Kolkata: Chandra Kumar Bose has resigned from the Bharatiya Janata Party three years after he was dropped as its West Bengal vice-president, saying his “inclusive ideology” did not match with the party’s.
In his resignation letter to BJP national president J.P. Nadda, Bose said the party needed to focus not only on Bengali-Hindu voters but also on the state’s Muslim voters, who have a strong influence.
The letter, seen by ThePrint, has also been written to Prime Minister Narendra Modi and Home Minister Amit Shah.
The grandson of Netaji Subhash Chandra Bose, who had joined the BJP in 2016, was dropped as vice-president of the party’s Bengal unit in 2020 after his criticism of the controversial Citizenship Amendment Act.
Bose wrote in the letter, “I had put forward a detailed proposal suggesting the Bengal strategy to reach out to the people of Bengal. My proposals were ignored. In view of these unfortunate circumstances, it has become impossible for me to continue as a member of the BJP.”
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Bose told ThePrint that when he joined the BJP, he was promised that he would be given the opportunity to propagate the ideas of Netaji and his brother Sarat Chandra Bose, but that did not happen.
He said, “My ideology and the ideology of the party do not match. Netaji and Sarat Chandra fought against divisive politics. He was in favor of secularism and inclusiveness.
On its part, the BJP says that Bose’s resignation will not have much impact on the party.
BJP spokesperson Samik Bhattacharya said that Bose was not very active in the party. Bhattacharya told ThePrint, “In the time of Chandrayaan, you are talking about Chandra Bose. While he was with the party, now his absence will be official.”
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‘Failed to feel the pulse of the people’
Bose’s induction in 2016 was seen as a major boost for the BJP, especially given Netaji’s popularity in West Bengal. That year, Bose contested the state elections from Bhawanipur against Chief Minister Mamata Banerjee and lost.
In 2019, he lost the South Kolkata parliamentary seat to Trinamool Congress’s Mala Roy.
Since being removed as BJP vice president in 2020, Bose has largely kept a low-profile. He was not given a ticket to contest in the highly contested 2021 assembly elections.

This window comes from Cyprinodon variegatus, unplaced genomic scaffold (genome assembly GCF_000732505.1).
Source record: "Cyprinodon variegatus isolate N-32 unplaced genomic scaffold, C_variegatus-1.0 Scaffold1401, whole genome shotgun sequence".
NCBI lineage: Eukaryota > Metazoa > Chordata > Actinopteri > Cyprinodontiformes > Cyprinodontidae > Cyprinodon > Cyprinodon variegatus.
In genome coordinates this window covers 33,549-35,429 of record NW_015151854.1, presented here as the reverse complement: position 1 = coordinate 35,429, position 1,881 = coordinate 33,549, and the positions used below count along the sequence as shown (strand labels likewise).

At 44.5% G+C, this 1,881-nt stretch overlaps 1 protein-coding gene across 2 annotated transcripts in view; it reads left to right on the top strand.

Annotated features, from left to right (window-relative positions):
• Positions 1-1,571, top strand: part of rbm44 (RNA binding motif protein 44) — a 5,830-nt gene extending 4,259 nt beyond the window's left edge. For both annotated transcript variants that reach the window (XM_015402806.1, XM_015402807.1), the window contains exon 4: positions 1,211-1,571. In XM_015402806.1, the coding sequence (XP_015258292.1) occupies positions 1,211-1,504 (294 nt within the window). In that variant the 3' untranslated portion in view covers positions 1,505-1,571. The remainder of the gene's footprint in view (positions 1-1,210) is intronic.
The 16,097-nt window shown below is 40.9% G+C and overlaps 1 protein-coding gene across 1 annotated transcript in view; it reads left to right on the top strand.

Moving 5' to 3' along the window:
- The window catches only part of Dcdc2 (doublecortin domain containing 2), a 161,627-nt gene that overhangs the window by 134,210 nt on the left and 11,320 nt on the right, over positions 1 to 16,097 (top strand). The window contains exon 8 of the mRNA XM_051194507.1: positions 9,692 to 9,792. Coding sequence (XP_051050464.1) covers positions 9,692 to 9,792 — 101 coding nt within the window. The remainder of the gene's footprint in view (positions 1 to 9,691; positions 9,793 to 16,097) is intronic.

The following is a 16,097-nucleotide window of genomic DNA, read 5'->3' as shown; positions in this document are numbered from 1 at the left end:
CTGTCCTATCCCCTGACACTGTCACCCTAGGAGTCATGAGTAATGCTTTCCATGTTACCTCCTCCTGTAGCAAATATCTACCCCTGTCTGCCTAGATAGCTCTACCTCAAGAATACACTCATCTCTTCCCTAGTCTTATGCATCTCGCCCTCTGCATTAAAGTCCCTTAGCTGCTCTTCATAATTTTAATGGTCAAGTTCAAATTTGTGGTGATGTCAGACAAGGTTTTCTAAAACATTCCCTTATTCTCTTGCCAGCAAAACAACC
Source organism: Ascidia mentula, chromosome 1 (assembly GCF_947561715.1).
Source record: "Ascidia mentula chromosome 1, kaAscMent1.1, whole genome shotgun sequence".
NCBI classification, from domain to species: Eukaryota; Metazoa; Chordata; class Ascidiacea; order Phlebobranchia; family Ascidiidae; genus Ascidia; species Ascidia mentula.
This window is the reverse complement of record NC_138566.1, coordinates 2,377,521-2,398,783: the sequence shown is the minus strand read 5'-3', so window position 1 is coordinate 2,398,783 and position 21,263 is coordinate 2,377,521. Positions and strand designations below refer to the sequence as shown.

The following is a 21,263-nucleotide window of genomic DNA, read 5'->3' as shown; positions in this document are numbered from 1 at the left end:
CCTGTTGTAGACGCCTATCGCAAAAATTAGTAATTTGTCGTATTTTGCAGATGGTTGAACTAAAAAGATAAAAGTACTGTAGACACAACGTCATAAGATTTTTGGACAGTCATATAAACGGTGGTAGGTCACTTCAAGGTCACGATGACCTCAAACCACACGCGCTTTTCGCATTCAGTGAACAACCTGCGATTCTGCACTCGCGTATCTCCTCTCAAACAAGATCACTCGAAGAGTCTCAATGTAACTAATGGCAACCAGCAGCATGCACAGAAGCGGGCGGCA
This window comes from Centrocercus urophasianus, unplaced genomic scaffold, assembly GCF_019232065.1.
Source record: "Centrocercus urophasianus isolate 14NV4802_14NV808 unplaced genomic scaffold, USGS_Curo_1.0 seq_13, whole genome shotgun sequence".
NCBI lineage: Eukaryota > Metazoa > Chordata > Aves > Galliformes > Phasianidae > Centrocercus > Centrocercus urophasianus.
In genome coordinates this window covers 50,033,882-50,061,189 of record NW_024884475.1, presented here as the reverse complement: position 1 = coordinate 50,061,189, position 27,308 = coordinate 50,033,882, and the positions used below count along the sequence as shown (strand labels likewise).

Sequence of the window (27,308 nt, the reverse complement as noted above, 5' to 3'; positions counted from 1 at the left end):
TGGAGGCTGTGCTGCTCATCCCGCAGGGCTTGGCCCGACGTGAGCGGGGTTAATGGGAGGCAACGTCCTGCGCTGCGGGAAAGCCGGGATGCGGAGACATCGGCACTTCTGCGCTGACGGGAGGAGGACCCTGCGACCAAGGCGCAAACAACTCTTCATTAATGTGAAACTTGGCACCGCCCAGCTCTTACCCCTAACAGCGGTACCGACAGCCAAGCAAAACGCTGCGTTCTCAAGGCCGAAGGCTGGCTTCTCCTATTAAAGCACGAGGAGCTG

In his letter, the leader said that he had suggested a strategy after the BJP lost the elections to TMC, but it was never implemented.
He wrote to the BJP president, “I suggest that the BJP follows an inclusive ideology to embrace all communities and different sections of the society. TMC’s appeasement politics cannot be countered by polarization. “To achieve the desired results, BJP will have to penetrate the intellectual and middle class Bengali voters.”
He said that BJP could not win any assembly seat in and around Kolkata because we failed to understand the pulse of the people and understand their stand.
In the assembly by-elections, BJP could not even save the deposit on 3 seats and lost all the four seats by a huge margin.
Highlighting PM Modi’s tagline “Sabka Saath, Sabka Vikas, Sabka Vishwas, Sabka Prayas”, Bose said the West Bengal BJP needs a “respectable, cultured and honest leader who has universal acceptability among Bengalis and other communities”. yes.”
“Such a leader will confidently inspire existing leaders and workers across the state to enhance booth level organization for effective connectivity with critical voters,” the letter said.
He also suggested that the party should project a leader who could invoke the inclusive ideology of national icons such as Swami Vivekananda, Netaji Subhash Chandra Bose, Syama Prasad Mukherjee and Chittaranjan Das.
As a solution, Bose said he suggested a specific region-wise “policy document” for West Bengal, which should be prepared outlining the development projects to be undertaken by the BJP. But he claimed that despite efforts, his suggestions remained on paper.
Significantly, Bose has often praised West Bengal Chief Minister Mamata Banerjee – for example, in an interview with The Statesman in July, he said that the TMC supremo knows West Bengal well and cares for the people in the state. Understand the challenges ahead.
When ThePrint asked Bose what he plans to do next, he did not comment.
(Editing: Almina Khatoon)
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